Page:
Bun Cha, Viet Nam

I ate bun cha when I arrived in Hanoi. It started in Hanoi and is their signature dish. Rice noodles are served on a separate plate (bun). Cha is pork cooked in two styles: cha vine (ground pork) and cha mieng cha (grilled thin sliced pork). It is served in the broth which  is made of fish sauce, vinegar and sugar. In the big basket of greens on the table, you will find fresh lettuce, Thai basil, cilantro, fish mint, banana flower, and coriander. There are two ways to eat it. You can wrap everything in lettuce and dip it in the broth or you can throw everything in like Hanoians do and eat it like soup with chopsticks. I did that to cook the lettuce a bit. It was fun to relive the experience watching President Obama and Anthony Bourdain eat bun cha in Hanoi.

Khao Niaow Ma Muang,Thailand
Mango with sticky rice is one of my favorite desserts. Mango is the most popular fruit in the world. Traditionally, sticky rice is made by being soaked in enough water to cover the rice, and then left overnight before being steamed and sweetened with sugar and coconut milk (it has a similar taste to rice pudding although it is not quite as moist). It is served to complement the sweet mango. There are many streets vendors in Bangkok that sell it in the summer months. You can also get it as a dessert in restaurants.

Chaa Angrong Sach Ko, Cambodia

Hunger is a legacy that lives on in Cambodia and everything is edible. This is not my first fried bug country but there are a lot of them here. Platters of fried tarantulas and spiders are common in the market. They told me the red ants that were biting my leg on the hammock were delicious when cooked with beef and fresh basil and they were right. The insects add a tangy, sour pop to the savory, fragrant medley of chili, basil, ginger, lemongrass, garlic, and shallots. As long as it is cooked, I’m willing to be adventurous. Anything fried in oil and salt tastes good and they add a pop of more protein to the dish.

Pho, Viet Nam

No matter what time of day or night, a steaming bowl of pho noodle soup is never hard to find in Vietnam. Pho consists of flat rice noodles in a light, meat-based broth. There are small amounts of meat or meat balls cooked separately and added. Fresh vegetable garnishes complete the ensemble, usually composed of Thai basil, green onions, cilantro, and bean sprouts. Bean Sprouts are for the tourists who get that in their own countries. The dish is usually accompanied by basil, lime, chili, and other extras on the side so that eaters can season the soup to their own taste. The balanced tastes of sweet, salty, spicy, and citrus are highly contagious; pho usually becomes an instant favorite. It is Viet Nam’s unofficial national dish and eaten all over the world now. The first pho I had in Viet Nam was on the way back from Halong Bay. Pho costs about two dollars. It is eaten with chopsticks in one hand and a spoon in the other. Slurping is encouraged.

 

Stay safe,

JAZ.

Countries I Have Been to With The Best Food So Far

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Countries I Have Been To With The Best Food So Far

“I was at this restaurant. The sign said “Breakfast Anytime.”So I ordered French toast n the Renaissance.” Steven Wright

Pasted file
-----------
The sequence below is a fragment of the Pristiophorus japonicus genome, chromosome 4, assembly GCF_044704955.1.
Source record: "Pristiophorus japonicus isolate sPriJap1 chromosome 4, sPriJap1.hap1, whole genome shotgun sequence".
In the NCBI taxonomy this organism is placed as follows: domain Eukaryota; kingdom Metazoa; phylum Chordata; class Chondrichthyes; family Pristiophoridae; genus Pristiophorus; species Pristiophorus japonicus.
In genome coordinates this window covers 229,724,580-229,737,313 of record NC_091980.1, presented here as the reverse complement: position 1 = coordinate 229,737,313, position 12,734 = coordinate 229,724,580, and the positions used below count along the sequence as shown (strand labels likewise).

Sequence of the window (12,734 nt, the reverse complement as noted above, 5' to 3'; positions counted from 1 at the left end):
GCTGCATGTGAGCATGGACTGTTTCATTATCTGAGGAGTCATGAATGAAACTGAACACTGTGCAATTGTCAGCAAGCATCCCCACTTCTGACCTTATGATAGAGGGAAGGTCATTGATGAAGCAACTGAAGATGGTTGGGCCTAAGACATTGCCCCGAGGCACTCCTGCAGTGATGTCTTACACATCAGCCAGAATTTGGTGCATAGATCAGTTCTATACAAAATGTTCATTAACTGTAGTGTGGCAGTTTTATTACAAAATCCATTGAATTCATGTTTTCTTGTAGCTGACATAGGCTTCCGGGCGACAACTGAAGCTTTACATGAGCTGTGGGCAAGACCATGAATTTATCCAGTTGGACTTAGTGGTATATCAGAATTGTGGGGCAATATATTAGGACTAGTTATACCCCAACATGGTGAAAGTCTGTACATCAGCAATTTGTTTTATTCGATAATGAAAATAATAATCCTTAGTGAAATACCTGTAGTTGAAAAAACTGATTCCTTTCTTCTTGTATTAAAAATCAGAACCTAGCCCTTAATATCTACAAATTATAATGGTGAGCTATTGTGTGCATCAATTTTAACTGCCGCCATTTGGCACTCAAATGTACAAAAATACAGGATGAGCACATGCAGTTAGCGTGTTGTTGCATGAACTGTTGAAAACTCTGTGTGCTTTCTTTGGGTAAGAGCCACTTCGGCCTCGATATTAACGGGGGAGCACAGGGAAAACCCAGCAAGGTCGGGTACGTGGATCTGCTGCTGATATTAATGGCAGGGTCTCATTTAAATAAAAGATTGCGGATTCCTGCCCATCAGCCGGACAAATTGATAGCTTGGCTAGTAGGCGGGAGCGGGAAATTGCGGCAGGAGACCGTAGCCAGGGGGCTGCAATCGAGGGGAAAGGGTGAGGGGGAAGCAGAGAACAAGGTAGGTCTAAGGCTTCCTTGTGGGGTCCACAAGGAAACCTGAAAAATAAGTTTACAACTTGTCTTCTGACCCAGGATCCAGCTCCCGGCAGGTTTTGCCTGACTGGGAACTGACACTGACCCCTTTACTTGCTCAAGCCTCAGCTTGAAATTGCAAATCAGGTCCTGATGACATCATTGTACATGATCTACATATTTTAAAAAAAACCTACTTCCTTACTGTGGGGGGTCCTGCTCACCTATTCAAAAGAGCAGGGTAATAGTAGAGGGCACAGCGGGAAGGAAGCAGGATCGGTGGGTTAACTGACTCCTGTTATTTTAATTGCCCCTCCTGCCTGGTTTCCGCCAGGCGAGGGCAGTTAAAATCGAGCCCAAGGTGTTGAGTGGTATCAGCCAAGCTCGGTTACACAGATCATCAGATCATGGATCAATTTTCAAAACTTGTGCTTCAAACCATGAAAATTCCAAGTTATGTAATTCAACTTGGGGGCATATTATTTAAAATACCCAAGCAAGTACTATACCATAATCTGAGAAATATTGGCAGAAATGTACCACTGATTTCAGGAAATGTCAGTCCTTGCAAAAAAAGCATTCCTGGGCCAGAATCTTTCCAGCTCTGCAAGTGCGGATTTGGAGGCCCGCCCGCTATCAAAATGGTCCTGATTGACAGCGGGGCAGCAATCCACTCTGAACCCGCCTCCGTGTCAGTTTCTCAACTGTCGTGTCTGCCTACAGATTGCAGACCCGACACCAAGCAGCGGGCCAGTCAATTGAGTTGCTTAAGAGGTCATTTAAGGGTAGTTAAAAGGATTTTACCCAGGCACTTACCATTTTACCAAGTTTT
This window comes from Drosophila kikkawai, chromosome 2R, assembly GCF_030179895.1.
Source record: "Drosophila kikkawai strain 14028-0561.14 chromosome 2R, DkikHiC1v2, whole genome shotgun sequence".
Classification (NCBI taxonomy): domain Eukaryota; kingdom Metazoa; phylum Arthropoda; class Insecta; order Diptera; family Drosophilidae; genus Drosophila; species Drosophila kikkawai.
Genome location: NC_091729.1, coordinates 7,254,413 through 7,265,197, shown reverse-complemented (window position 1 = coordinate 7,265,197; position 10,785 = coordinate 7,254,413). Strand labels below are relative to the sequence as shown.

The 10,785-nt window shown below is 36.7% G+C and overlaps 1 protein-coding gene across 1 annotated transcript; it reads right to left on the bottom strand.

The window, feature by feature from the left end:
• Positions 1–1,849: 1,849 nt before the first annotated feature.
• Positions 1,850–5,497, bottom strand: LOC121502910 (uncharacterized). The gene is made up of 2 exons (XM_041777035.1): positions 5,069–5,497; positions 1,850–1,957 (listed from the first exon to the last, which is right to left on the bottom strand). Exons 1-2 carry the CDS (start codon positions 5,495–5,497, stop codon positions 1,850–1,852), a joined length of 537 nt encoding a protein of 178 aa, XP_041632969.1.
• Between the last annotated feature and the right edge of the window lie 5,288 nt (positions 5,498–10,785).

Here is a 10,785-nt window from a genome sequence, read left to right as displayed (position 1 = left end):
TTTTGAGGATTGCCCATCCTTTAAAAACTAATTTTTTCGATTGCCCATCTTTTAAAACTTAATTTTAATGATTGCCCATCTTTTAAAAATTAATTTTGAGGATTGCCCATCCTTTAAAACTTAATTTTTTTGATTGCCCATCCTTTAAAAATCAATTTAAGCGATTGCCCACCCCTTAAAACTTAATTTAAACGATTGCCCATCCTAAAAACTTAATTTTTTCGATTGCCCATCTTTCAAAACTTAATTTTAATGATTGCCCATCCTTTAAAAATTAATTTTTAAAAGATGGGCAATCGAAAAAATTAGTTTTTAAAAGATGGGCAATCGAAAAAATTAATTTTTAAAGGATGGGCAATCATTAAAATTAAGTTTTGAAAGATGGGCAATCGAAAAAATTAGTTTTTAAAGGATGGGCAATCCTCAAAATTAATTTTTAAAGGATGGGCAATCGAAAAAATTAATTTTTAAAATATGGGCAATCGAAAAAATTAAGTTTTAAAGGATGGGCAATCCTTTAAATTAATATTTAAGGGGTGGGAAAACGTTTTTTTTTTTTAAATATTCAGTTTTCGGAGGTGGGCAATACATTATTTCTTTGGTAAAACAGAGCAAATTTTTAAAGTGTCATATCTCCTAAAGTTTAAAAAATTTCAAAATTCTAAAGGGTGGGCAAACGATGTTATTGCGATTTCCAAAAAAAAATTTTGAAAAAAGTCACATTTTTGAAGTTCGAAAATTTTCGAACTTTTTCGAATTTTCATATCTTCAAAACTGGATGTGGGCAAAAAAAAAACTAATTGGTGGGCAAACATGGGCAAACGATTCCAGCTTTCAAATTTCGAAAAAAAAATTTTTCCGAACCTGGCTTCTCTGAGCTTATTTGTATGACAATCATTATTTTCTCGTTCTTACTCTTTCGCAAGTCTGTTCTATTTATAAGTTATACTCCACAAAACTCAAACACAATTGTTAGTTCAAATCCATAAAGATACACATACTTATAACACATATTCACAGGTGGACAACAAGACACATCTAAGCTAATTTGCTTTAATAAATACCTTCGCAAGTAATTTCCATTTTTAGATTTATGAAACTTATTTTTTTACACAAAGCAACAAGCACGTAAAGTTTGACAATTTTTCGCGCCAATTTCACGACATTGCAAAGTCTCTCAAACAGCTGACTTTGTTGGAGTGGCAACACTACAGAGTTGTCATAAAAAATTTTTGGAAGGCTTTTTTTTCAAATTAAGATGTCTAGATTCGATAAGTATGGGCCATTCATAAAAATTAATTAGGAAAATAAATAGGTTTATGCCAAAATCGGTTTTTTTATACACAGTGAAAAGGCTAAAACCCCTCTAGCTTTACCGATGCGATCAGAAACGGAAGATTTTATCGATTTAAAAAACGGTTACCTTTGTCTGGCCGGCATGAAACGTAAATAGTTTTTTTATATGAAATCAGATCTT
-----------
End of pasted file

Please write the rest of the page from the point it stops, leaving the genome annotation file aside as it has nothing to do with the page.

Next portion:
My food experience when I am traveling totally impacts the experience I have  in the country. Sometimes I make trip destinations  based on food. Other times, it is a complete surprise how much I love the food. Here are my favorite countries for food so far.

Japan applies the same precision to their food as they do to their engineering. You can get a lavish multicourse kaiseki meal that presents the seasons in a spread of visual and culinary poetry..

I dream of the sushi bars in Tsukiji market and the tofu restaurants where everything is made from tofu.  You can eat something random in a train station or risk your life and try Fugu (poisonous blowfish – delicious). I love yuzu and green tea desserts. Cold soba noodles is my go to Japanese lunch. 

It is impossible to eat badly in Japan.  This country is officially one of the best culinary destinations in the world. 

Spain has long been characterized by eat, drink, sleep, work a little bit, eat, drink, sleep. They munch on snacks throughout the day (tapas, pinxtos) with intervals of big meals. The food is different from the Mediterranean sea to the Pyrenees. 

Paella, churros and chocolate, gazpacho and anything from the Basque region (pinxto bars to Michelin starred restaurants)  show how much the Spanish love good food.It ranges from the Medieval Jamon Iberica  to the insane molecular gastronomy of Feran Adria and his followers.

The food is timeless and modern.

It’s impossible to write a short list of Turkish food. It is a combination of Central Asian, Middle Eastern and Balkan cuisine and any other conquering nations. It was a big surprise to me that Turkey turned out to be one of my favorite countries to eat in. Turkish food is about the freshest ingredients and technique. There are meze – small dishes that start the meal based on seasons and locale.

Some of my favorite foods are pide (boat shaped flatbread with fillings), pastirma (ancestor of pastrami), borek (small filled pastries),kabob, hummus, eggplant cooked many different ways, any dessert made from semolina, fresh halvah, pomegranate juice, fish cooked with olive oil and lemon, simit (Turkish bagels), ayram (drink made with yogurt ice and salt), fresh cheese ( beyaz peynir) and honey, kofta (meatballs), (mincemeat pizza) and just about anything  I have eaten in Turkey